“The writer who most keenly evokes a landscape, a way of life, a gathering of people is likely to be one who has been exiled from his birthright. In time, even his (or her) rebellion shifts to a bittersweet sense of loss; even hurt, anger, chagrin become priceless emotions, bound up with the energies of youth.”
“The artist is born damned, and struggles through his (or her) life to achieve an ever-elusive redemption, by way of art; a sense of one’s incompleteness or inadequacy fuels the instinct for ceaseless invention, as in an extension of the very self’s perimeters. … the artist seems to cast about for a way of re-creating himself in aesthetic terms. Like William Butler Yeats he “makes and unmakes” his soul.”
JAYNE ANNE PHILLIPS
“Writing is peak engagement—like mainlining consciousness.”
“Writers defy time, writing words against the erasure of things and lives. We stand in an avalanche of forgetfulness, resisting the sway of disappearance. Faced with mortality, we mourn what we might have understood and communicated, not in opinion or advice but in the delivery of a world we might have saved. Writing, we cross the divide between set and others word by word.”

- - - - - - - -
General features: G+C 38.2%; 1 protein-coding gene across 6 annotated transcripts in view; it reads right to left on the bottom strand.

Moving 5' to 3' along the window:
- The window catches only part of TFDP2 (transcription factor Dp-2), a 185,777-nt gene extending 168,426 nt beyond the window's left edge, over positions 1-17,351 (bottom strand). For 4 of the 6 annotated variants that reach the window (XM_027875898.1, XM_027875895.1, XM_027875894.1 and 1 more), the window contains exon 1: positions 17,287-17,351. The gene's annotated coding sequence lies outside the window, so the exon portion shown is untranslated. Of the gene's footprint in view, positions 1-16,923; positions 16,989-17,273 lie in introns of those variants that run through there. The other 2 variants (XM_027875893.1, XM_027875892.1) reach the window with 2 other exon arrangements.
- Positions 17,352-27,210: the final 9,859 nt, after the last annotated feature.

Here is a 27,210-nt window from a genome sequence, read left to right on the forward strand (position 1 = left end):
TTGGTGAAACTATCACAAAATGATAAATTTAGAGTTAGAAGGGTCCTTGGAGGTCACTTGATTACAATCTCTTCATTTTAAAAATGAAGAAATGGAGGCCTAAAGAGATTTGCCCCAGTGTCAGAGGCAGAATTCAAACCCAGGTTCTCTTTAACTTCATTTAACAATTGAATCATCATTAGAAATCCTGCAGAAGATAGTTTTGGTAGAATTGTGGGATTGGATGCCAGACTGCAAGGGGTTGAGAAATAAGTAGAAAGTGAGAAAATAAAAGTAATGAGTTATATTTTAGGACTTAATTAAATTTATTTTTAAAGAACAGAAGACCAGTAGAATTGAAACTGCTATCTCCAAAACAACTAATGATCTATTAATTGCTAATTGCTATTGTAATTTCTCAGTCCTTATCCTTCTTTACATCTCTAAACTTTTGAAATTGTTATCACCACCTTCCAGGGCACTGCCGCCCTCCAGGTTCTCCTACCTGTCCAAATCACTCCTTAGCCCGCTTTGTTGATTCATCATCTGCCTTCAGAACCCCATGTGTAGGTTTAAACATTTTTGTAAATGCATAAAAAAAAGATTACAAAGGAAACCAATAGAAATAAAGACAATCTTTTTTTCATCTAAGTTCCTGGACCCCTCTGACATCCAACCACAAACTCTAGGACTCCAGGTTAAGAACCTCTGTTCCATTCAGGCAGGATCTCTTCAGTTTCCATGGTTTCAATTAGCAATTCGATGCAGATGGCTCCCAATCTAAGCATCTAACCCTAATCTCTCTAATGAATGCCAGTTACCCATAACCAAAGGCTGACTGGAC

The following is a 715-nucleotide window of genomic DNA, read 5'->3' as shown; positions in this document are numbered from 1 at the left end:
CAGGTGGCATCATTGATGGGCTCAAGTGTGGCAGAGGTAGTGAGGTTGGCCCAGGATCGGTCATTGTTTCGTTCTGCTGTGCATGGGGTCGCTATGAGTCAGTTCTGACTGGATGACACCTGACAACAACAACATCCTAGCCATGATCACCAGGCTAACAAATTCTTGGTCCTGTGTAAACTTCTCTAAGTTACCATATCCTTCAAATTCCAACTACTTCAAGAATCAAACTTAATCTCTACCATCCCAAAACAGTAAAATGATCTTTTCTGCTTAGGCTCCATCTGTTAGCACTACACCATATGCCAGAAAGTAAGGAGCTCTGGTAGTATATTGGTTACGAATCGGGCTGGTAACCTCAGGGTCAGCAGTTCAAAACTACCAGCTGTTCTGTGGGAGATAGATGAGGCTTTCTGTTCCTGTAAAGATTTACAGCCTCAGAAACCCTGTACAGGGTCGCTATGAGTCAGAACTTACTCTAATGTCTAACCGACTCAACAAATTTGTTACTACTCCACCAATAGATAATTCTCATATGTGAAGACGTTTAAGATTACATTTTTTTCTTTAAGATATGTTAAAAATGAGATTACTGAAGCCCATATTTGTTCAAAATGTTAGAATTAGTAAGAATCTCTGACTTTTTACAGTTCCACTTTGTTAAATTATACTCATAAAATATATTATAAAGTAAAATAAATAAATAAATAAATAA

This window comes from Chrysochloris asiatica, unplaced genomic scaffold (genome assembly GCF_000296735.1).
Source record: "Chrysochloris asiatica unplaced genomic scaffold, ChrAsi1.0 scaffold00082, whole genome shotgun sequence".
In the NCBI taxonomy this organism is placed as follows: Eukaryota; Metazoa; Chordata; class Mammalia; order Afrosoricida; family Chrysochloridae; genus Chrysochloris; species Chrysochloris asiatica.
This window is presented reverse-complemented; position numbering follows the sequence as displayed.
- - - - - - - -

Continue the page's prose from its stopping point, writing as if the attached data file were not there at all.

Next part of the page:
In the thirty years of his literary career, Price—as novelist, short-story writer, poet, playwright, essayist and translator—has published twenty-one books, twenty with Atheneum, the publisher of his highly acclaimed first novel, A Long and Happy Life, winner of the William Faulkner and Sir Walter Raleigh awards. Among the novels for which Price is best known are The Surface of Earth, which won the Lillian Smith Award, and Kate Vaiden, for which he was awarded the National Book Critics Circle Award. His short stories have been included in Prize Stories: The O. Henry Awards and The Best American Short Stories. He has held Guggenheim and National Endowment for the Arts fellowships, and in 1988 became a member of the American Academy and Institute of Arts and Letters.
“I’m compelled in a very invigorating way to write. It’s not some Dostoyevskian ax-murderer compulsion to spend the day at the keyboard. No, I love to do it. I like it better than anything else I do, except being with a small group of very dear friends.” Even then, he says, “sometimes I have to skedaddle from them and go back and write for a while.”